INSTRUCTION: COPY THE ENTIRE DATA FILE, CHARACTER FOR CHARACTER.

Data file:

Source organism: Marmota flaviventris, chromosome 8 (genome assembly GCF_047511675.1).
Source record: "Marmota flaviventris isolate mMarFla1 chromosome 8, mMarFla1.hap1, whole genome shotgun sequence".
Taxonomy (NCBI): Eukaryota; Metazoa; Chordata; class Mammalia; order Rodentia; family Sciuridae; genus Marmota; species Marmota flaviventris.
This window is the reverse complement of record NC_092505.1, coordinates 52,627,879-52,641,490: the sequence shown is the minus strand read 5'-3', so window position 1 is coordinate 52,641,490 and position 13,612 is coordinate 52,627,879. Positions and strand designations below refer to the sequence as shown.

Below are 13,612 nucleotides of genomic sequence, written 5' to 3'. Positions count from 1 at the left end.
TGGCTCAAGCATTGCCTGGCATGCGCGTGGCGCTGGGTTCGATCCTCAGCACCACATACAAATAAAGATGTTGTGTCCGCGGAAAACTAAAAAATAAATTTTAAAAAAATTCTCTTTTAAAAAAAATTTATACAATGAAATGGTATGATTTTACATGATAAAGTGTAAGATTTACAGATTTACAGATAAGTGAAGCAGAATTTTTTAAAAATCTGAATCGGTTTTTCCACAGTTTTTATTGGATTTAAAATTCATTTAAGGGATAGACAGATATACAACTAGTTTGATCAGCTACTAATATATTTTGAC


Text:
Source organism: Marmota flaviventris, chromosome 8 (genome assembly GCF_047511675.1).
Source record: "Marmota flaviventris isolate mMarFla1 chromosome 8, mMarFla1.hap1, whole genome shotgun sequence".
Taxonomy (NCBI): Eukaryota; Metazoa; Chordata; class Mammalia; order Rodentia; family Sciuridae; genus Marmota; species Marmota flaviventris.
This window is the reverse complement of record NC_092505.1, coordinates 52,627,879-52,641,490: the sequence shown is the minus strand read 5'-3', so window position 1 is coordinate 52,641,490 and position 13,612 is coordinate 52,627,879. Positions and strand designations below refer to the sequence as shown.

Below are 13,612 nucleotides of genomic sequence, written 5' to 3'. Positions count from 1 at the left end.
TGGCTCAAGCATTGCCTGGCATGCGCGTGGCGCTGGGTTCGATCCTCAGCACCACATACAAATAAAGATGTTGTGTCCGCGGAAAACTAAAAAATAAATTTTAAAAAAATTCTCTTTTAAAAAAAATTTATACAATGAAATGGTATGATTTTACATGATAAAGTGTAAGATTTACAGATTTACAGATAAGTGAAGCAGAATTTTTTAAAAATCTGAATCGGTTTTTCCACAGTTTTTATTGGATTTAAAATTCATTTAAGGGATAGACAGATATACAACTAGTTTGATCAGCTACTAATATATTTTGAC